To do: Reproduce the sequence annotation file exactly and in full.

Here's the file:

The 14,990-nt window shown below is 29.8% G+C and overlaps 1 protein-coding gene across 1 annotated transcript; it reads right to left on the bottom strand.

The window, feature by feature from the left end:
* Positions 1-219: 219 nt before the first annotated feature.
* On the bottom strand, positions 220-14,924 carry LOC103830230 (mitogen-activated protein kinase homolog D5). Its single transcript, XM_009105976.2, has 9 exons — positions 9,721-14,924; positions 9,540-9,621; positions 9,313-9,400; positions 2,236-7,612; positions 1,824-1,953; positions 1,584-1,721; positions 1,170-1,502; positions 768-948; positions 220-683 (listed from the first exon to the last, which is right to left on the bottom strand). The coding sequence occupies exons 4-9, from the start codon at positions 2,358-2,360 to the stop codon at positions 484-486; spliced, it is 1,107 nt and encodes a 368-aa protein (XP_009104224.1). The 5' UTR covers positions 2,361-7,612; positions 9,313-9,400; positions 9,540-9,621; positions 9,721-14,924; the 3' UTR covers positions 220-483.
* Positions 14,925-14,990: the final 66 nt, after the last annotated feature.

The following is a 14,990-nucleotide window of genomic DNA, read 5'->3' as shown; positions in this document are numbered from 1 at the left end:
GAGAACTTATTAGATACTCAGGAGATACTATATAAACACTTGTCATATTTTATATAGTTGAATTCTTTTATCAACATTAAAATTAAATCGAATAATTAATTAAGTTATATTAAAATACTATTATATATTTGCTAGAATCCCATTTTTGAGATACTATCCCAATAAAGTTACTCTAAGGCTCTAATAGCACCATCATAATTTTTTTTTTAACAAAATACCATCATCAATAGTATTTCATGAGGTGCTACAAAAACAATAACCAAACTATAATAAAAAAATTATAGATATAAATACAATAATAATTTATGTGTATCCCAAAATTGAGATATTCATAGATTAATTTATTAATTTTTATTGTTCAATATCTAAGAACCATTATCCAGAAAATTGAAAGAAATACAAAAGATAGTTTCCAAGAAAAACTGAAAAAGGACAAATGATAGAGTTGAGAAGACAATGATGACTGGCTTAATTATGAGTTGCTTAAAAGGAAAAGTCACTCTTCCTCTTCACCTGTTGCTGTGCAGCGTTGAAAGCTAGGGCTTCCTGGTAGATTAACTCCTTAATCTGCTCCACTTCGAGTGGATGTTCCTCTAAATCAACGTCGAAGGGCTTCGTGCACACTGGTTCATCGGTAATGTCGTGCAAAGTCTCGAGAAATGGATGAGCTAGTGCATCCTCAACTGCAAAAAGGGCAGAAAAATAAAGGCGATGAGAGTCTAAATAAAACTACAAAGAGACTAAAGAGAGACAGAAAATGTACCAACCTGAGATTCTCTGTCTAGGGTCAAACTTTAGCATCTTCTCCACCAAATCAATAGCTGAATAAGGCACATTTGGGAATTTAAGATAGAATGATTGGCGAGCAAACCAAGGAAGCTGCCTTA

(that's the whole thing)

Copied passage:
The 14,990-nt window shown below is 29.8% G+C and overlaps 1 protein-coding gene across 1 annotated transcript; it reads right to left on the bottom strand.

The window, feature by feature from the left end:
* Positions 1-219: 219 nt before the first annotated feature.
* On the bottom strand, positions 220-14,924 carry LOC103830230 (mitogen-activated protein kinase homolog D5). Its single transcript, XM_009105976.2, has 9 exons — positions 9,721-14,924; positions 9,540-9,621; positions 9,313-9,400; positions 2,236-7,612; positions 1,824-1,953; positions 1,584-1,721; positions 1,170-1,502; positions 768-948; positions 220-683 (listed from the first exon to the last, which is right to left on the bottom strand). The coding sequence occupies exons 4-9, from the start codon at positions 2,358-2,360 to the stop codon at positions 484-486; spliced, it is 1,107 nt and encodes a 368-aa protein (XP_009104224.1). The 5' UTR covers positions 2,361-7,612; positions 9,313-9,400; positions 9,540-9,621; positions 9,721-14,924; the 3' UTR covers positions 220-483.
* Positions 14,925-14,990: the final 66 nt, after the last annotated feature.

The following is a 14,990-nucleotide window of genomic DNA, read 5'->3' as shown; positions in this document are numbered from 1 at the left end:
GAGAACTTATTAGATACTCAGGAGATACTATATAAACACTTGTCATATTTTATATAGTTGAATTCTTTTATCAACATTAAAATTAAATCGAATAATTAATTAAGTTATATTAAAATACTATTATATATTTGCTAGAATCCCATTTTTGAGATACTATCCCAATAAAGTTACTCTAAGGCTCTAATAGCACCATCATAATTTTTTTTTTAACAAAATACCATCATCAATAGTATTTCATGAGGTGCTACAAAAACAATAACCAAACTATAATAAAAAAATTATAGATATAAATACAATAATAATTTATGTGTATCCCAAAATTGAGATATTCATAGATTAATTTATTAATTTTTATTGTTCAATATCTAAGAACCATTATCCAGAAAATTGAAAGAAATACAAAAGATAGTTTCCAAGAAAAACTGAAAAAGGACAAATGATAGAGTTGAGAAGACAATGATGACTGGCTTAATTATGAGTTGCTTAAAAGGAAAAGTCACTCTTCCTCTTCACCTGTTGCTGTGCAGCGTTGAAAGCTAGGGCTTCCTGGTAGATTAACTCCTTAATCTGCTCCACTTCGAGTGGATGTTCCTCTAAATCAACGTCGAAGGGCTTCGTGCACACTGGTTCATCGGTAATGTCGTGCAAAGTCTCGAGAAATGGATGAGCTAGTGCATCCTCAACTGCAAAAAGGGCAGAAAAATAAAGGCGATGAGAGTCTAAATAAAACTACAAAGAGACTAAAGAGAGACAGAAAATGTACCAACCTGAGATTCTCTGTCTAGGGTCAAACTTTAGCATCTTCTCCACCAAATCAATAGCTGAATAAGGCACATTTGGGAATTTAAGATAGAATGATTGGCGAGCAAACCAAGGAAGCTGCCTTA